Battle for votes in the independence referendum hotting up, with celebrities looked upon as pawns in game.
Celebrity chef Nick Nairn has turned down an invitiation to Number Ten after detecting a “whiff of cynicism” in David Cameron’s St Andrew’s Day celebration in Downing Street two days after the SNP launches its white paper on independence.
Mr Cameron has said he wants to appeal to Scottish hearts and minds over the referendum. And the November 28 event is meant to celebrate “the contribution Scotland makes to the United Kingdom”.
The Prime Minister is hoping other famous Scots – including Andy Murray and Sir Chris Hoy – will attend. Actor John Barrowman, who played Captain Jack Harkness in Doctor Who, has reportedly confirmed he will go.
But Nairn – who says he has recently moved from a definite No voter to a “don’t know” – was put off by the politics behind the invite. He says: “There is a whiff of cynicism about it and I resent being manipulated.”
Glasgow comedian Kevin Bridges was blunter in his reaction, posting the invitation to his 644,000 Twitter followers, and telling them: “Got this through the door today, my heart is saying ‘f*** that’ and my head is saying ‘Aye, f*** that’.”
Celebrities and politics is a tricky business. Sometimes it works well - Labour’s Harold Wilson gained street cred from friendly appearances with the Beatles. The SNP has benefitted from extra high-profile publicity as a result of Sir Sean Connery’s support for the party and independence.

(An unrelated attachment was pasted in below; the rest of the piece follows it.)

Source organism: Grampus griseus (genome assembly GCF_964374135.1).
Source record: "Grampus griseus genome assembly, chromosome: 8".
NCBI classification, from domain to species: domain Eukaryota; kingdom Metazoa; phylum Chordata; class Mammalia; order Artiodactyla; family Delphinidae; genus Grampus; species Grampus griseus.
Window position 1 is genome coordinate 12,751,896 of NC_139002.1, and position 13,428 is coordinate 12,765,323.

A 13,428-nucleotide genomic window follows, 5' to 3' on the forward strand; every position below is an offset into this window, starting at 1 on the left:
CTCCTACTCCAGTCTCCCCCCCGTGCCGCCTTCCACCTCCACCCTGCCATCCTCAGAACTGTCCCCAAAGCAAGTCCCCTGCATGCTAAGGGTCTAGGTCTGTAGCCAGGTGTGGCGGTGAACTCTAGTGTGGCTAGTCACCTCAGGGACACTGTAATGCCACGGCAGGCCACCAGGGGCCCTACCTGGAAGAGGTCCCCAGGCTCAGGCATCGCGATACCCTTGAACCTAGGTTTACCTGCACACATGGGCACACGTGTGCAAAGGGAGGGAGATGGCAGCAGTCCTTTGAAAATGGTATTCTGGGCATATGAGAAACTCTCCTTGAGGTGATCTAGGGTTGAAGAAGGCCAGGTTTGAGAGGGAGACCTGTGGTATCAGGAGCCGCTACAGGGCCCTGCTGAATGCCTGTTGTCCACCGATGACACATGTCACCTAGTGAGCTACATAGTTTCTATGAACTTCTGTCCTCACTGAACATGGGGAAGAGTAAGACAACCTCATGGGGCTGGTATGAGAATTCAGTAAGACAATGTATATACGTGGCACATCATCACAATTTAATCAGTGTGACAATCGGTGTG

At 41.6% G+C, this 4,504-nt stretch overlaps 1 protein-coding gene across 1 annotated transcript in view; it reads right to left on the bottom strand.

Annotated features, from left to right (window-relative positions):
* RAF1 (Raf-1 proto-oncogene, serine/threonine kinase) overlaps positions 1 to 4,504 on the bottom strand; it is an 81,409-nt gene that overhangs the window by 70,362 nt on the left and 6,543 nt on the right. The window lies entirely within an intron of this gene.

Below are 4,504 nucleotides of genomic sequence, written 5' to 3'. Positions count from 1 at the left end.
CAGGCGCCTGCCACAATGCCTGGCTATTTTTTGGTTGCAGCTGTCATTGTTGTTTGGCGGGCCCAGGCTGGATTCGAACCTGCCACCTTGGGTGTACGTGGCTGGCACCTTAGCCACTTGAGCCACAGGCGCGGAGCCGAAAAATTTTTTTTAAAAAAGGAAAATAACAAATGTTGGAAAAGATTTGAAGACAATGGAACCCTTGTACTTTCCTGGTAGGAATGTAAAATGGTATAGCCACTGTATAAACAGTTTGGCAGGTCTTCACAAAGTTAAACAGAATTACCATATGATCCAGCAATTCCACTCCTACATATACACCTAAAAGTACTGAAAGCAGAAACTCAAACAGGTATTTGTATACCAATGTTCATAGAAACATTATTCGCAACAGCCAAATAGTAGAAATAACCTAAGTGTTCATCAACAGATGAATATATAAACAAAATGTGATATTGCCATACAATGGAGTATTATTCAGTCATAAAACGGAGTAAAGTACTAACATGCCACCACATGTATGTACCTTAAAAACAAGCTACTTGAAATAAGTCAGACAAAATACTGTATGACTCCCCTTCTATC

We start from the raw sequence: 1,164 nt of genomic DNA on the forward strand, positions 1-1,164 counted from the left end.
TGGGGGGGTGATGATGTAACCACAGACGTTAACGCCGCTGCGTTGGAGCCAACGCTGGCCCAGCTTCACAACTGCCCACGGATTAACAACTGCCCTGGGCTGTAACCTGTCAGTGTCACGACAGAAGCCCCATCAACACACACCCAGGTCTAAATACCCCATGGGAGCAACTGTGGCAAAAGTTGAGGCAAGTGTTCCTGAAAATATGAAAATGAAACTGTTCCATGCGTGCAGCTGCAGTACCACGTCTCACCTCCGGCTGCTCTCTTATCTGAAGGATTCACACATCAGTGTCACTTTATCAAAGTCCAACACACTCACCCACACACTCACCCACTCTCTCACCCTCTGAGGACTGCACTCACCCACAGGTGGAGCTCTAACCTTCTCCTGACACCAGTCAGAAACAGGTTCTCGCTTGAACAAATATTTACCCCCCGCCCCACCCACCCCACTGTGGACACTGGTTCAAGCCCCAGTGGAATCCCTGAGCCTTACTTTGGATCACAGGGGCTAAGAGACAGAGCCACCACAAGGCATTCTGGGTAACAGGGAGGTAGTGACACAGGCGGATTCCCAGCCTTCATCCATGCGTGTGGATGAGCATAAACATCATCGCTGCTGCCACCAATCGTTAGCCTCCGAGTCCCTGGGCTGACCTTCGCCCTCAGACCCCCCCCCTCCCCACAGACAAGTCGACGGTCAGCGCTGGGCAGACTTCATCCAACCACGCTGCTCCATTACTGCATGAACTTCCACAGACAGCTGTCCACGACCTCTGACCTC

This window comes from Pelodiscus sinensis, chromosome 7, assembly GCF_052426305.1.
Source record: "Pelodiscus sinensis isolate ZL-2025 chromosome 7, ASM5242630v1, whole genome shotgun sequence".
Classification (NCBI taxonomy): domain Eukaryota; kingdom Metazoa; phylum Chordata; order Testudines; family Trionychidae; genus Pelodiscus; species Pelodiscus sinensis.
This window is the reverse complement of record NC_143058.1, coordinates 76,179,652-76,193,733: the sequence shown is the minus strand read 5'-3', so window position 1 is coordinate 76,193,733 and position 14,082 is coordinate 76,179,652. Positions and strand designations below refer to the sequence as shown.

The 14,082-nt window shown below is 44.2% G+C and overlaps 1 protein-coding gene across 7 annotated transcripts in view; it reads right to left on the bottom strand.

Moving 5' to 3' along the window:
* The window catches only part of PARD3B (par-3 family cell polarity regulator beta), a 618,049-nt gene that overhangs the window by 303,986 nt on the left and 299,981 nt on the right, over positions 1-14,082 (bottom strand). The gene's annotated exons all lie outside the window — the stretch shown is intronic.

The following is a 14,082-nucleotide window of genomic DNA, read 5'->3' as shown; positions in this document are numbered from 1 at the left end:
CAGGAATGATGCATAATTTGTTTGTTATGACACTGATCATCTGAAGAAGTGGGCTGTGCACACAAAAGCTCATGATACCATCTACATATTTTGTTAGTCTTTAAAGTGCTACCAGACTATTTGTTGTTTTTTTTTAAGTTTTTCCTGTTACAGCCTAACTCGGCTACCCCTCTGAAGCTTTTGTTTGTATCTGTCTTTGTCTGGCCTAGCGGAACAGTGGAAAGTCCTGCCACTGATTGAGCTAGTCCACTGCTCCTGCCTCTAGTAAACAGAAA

But there are also pitfalls. Politicians don’t always get what they hope for when they try to grab some reflected glory from figures who are more popular with the public than they are. Tony Blair’s schmoozing with pop stars as part of Cool Britannia had mixed results.
And celebrities can also find themselves in trouble.
Hollywood actors Brian Cox and Alan Cumming took part in the launch of the Yes campaign last year – but immediately faced questions about whether their enthusiasm for an independent Scotland meant they would be moving back to their native land.
Cumming later bought a one-bedroomed flat in Polwarth in a bid to make sure he had a vote in next September’s referendum – only to find election bosses warning that the Edinburgh address would have to be his primary residence if he was going to qualify.
So why do they do it? From the politicians’ point of view, the prospect of big-name celebrities helping to win more people to their cause is obviously seductive – and they take a calculated risk that the celebrities concerned won’t step too far out of line or embarrass them.
From the celebrities’ side, the benefits may not be quite so obvious. Making their political views public might alienate fans of an opposite persuasion – but do they care? They don’t have to win votes, after all.
Campaigning politically may raise their profile because it gives them another dimension – even Sir Sean has probably got some extra coverage because of his support for the SNP. And if celebrities are genuinely committed to a cause, they would want to put their fame to good use.
Celebrity endorsement may not change anyone’s vote, but parties and campaigns can nonetheless attract attention – and perhaps even get a hearing for their case – if voters see they have stars on their side.
But when it comes to the referendum, it is worth remembering that celebrities will have just one vote like the rest of us – and some of them won’t even have that.